Repetition of attempted suicide among teenagers in Europe: frequency, timing and risk factors.
Hultén A., Jiang GX., Wasserman D., Hawton K., Hjelmeland H., De Leo D., Ostamo A., Salander-Renberg E., Schmidtke A.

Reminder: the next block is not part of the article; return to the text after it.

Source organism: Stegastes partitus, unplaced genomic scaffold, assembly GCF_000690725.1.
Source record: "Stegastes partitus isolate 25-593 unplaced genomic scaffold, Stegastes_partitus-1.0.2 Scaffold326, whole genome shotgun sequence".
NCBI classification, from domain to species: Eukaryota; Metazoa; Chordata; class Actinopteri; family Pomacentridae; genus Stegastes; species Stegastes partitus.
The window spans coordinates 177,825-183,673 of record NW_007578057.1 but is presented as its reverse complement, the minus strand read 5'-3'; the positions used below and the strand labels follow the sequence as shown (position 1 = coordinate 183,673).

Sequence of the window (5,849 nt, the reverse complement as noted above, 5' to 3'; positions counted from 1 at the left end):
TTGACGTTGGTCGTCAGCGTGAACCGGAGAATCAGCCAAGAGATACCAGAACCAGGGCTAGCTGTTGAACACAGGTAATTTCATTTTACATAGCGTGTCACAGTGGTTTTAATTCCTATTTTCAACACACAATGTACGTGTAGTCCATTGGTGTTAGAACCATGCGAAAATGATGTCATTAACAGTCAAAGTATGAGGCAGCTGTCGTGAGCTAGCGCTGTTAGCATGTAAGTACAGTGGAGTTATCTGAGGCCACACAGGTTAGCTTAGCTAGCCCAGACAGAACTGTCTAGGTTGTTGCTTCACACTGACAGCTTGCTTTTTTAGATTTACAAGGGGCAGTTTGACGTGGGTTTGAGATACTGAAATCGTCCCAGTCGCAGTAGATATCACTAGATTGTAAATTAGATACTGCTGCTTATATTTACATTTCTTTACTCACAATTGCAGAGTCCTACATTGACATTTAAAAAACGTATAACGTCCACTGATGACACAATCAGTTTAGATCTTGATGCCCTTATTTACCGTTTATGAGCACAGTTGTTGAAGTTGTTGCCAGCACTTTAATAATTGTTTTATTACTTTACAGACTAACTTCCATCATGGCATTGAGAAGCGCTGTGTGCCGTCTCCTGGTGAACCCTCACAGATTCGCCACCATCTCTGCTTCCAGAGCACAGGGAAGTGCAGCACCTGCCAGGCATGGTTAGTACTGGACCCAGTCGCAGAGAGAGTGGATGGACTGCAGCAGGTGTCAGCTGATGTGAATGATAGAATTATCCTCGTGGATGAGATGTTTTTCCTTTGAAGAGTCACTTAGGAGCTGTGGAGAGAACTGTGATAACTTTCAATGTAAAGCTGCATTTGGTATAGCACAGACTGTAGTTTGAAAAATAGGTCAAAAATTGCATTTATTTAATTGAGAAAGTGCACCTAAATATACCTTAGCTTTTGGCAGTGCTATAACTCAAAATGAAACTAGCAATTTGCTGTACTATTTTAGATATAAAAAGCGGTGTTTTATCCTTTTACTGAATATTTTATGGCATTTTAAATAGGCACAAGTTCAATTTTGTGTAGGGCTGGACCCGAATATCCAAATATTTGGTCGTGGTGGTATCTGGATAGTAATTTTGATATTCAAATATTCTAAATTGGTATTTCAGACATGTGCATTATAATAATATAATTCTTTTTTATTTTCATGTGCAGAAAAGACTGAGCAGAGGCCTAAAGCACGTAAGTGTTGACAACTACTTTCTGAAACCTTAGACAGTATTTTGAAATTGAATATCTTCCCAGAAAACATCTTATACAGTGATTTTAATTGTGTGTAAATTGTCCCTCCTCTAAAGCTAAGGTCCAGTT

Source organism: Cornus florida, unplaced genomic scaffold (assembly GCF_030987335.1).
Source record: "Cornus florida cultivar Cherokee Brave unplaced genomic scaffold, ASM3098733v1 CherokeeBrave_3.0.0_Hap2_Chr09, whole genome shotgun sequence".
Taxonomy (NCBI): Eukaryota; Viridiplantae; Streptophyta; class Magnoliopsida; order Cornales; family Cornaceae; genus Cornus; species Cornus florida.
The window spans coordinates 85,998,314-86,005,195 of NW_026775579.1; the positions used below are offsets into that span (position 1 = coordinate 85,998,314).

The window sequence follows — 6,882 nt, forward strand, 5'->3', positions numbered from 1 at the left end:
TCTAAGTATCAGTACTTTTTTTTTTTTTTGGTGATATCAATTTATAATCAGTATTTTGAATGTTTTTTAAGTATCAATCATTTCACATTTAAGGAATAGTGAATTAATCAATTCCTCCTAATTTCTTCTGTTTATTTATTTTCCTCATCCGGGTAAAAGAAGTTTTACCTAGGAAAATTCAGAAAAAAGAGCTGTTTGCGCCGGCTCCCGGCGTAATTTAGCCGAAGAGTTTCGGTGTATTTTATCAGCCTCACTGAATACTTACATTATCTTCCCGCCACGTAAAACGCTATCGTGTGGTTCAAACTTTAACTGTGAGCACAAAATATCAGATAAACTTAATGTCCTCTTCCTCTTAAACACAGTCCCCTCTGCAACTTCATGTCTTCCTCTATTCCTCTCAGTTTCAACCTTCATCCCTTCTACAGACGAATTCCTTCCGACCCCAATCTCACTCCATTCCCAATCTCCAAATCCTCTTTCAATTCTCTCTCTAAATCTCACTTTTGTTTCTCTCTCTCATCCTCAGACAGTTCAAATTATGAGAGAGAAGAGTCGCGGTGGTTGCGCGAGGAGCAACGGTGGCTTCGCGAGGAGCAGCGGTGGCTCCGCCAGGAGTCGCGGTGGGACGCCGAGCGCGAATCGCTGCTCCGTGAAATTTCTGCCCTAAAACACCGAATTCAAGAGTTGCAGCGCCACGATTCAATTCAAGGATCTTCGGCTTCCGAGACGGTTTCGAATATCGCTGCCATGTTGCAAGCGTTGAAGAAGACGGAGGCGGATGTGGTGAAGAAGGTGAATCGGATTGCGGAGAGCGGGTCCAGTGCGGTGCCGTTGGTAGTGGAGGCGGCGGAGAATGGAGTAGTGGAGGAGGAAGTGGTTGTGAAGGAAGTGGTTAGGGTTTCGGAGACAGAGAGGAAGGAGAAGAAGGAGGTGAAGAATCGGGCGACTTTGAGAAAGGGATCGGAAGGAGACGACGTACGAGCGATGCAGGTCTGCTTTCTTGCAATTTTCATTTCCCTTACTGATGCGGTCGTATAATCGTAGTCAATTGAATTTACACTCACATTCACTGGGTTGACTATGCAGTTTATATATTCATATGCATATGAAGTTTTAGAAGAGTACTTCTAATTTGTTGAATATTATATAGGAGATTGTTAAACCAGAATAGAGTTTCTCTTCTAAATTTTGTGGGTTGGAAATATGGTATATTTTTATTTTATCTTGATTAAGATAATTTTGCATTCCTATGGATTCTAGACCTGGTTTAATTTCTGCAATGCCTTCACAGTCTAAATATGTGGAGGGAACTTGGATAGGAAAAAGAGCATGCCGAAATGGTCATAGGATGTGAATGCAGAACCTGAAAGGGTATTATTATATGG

BACKGROUND: Adolescents in many countries show high rates of suicide attempts and repetitions of attempts as a common feature. Attempted suicide is the best predictor of future suicide. Repetition of attempts further increases the risk of suicide. The present study sought to identify patterns and risk factors for repetition of attempts in older teenagers. METHODS: Data were collected by uniform procedures in a longitudinal follow-up study in seven European centres participating in the WHO/EURO Multicentre Study on Suicidal Behaviour. Information on attempted suicide in the 15-19-year age group during the period 1989-1995 was analysed. RESULTS: A total of 1,720 attempts by 1,264 individuals over a mean follow-up period of 204 weeks (SD 108.9) were recorded. When life-table analysis was performed, 24% of the individuals who had previously attempted suicide made another attempt within one year after the index attempt, compared with 6.8% of the "first-evers", with no major gender difference. Cox regression analysis revealed that previous attempted suicide (OR 3.3, 95% CI 2.4-4.4) and use of "hard" methods (OR 1.5, 95% CI 1.1-2.1) were both significantly associated with repetition of attempted suicide. Stepwise Cox regression analysis showed that a history of previous attempted suicide was the most important independent predictor of repetition (OR 3.2, 95% CI 2.4-4.4). CONCLUSION: For young suicide attempters, follow-up and adequate aftercare are very important if repetition and risk of suicide are to be reduced. This applies particularly to those who have already made more than one attempt.